Double-strand breakage of chromosomal DNA is obviously a serious threat to cells because various activities of the chromosome depend on its integrity. However, recent experiments suggest that such breakage may occur frequently during "normal" growth in various organisms – from bacteria through vertebrates, possibly through arrest of a replication fork at some endogenous DNA damage.
In order to learn how the recombination processes contribute to generation and processing of the breakage, large (> 2000 kb) linear forms of Escherichia coli chromosome were detected by pulsed-field gel electrophoresis in various recombination-defective mutants. The mutants were analyzed in a rich medium, in which the wild-type strain showed fewer of these huge broken chromosomes than in a synthetic medium, and the following results were obtained: (i) Several recB and recC null mutants (in an otherwise rec+ background) accumulated these huge linear forms, but several non-null recBCD mutants (recD, recC1001, recC1002, recC1003, recC1004, recC2145, recB2154, and recB2155) did not. (ii) In a recBC sbcA background, in which RecE-mediated recombination is active, recA, recJ, recQ, recE, recT, recF, recO, and recR mutations led to their accumulation. The recJ mutant accumulated many linear forms, but this effect was suppressed by a recQ mutation. (iii) The recA, recJ, recQ, recF and recR mutations led to their accumulation in a recBC sbcBC background. The recJ mutation showed the largest amount of these forms. (iv) No accumulation was detected in mutants affecting resolution of Holliday intermediates, recG, ruvAB and ruvC, in any of these backgrounds.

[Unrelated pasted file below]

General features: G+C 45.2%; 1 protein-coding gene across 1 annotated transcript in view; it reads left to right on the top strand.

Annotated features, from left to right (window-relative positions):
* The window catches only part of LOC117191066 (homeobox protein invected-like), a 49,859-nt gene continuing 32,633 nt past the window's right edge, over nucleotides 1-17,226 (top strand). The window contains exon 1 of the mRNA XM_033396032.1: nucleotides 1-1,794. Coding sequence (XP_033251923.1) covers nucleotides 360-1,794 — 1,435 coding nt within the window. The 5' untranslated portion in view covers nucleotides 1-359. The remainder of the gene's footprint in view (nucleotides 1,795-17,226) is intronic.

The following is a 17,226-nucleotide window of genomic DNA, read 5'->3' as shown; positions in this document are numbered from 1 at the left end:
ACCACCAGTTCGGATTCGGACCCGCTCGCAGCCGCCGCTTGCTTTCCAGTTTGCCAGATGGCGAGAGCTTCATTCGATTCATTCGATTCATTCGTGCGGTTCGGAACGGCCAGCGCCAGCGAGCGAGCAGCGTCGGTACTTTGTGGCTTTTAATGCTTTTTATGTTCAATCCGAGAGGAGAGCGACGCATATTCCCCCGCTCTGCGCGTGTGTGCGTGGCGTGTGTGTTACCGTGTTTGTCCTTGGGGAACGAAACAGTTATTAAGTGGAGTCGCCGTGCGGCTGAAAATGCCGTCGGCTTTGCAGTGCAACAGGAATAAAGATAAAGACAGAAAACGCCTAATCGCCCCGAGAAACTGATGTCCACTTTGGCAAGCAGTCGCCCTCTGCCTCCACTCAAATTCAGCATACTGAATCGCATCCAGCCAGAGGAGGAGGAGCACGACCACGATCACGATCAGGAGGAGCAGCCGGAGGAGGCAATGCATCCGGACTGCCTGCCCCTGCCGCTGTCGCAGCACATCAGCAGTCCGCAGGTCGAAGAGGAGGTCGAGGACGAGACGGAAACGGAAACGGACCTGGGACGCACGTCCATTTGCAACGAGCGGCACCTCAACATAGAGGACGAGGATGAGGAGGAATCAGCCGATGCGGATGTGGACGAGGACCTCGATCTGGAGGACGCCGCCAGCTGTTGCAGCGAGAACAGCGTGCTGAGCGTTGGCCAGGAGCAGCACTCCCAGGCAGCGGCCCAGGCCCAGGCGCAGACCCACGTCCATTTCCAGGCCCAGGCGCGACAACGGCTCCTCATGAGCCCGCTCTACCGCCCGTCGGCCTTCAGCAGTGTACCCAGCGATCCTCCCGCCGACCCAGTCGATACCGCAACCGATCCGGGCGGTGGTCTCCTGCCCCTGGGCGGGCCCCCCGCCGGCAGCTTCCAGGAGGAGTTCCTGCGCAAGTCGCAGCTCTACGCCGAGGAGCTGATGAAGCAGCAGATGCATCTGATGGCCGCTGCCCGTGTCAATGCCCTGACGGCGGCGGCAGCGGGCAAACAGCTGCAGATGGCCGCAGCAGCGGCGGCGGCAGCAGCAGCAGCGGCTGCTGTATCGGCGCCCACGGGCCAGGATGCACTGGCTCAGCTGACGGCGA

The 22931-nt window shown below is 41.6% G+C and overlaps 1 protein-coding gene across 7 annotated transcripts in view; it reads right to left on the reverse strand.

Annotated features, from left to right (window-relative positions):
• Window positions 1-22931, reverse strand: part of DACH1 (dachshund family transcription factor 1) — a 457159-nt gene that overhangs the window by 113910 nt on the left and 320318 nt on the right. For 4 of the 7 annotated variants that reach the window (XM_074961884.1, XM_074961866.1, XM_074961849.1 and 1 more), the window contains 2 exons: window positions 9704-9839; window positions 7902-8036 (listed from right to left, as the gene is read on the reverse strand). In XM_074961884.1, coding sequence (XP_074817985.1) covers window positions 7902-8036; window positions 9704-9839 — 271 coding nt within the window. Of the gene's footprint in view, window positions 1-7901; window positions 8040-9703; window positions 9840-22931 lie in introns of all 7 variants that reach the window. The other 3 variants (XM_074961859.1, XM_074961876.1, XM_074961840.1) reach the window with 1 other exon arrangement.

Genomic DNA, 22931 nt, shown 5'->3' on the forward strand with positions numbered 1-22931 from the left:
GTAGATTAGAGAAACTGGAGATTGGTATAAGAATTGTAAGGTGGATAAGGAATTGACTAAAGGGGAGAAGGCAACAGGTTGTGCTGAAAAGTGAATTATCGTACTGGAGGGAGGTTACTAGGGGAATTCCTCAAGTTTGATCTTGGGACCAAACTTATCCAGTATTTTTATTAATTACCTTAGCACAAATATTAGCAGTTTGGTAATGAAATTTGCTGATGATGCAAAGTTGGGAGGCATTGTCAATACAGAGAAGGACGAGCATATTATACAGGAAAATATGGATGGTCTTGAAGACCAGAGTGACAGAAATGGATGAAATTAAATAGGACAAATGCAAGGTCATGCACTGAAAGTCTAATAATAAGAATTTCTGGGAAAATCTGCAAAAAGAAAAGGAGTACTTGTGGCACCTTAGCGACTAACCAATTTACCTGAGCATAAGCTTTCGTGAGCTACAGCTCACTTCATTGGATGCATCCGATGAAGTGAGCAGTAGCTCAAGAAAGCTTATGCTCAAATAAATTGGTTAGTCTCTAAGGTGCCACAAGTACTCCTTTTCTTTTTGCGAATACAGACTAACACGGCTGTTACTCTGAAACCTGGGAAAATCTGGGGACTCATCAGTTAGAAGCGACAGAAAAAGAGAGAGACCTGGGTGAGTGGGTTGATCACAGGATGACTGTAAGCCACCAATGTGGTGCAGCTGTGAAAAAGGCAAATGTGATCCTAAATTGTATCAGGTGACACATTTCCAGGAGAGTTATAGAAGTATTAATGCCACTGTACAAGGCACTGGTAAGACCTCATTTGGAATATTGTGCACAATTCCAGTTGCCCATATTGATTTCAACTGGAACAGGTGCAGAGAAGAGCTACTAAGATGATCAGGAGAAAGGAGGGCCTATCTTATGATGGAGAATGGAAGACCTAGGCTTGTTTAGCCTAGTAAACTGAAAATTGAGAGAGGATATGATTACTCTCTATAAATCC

These results are discussed in terms of stepwise processing of chromosomal double-strand breaks.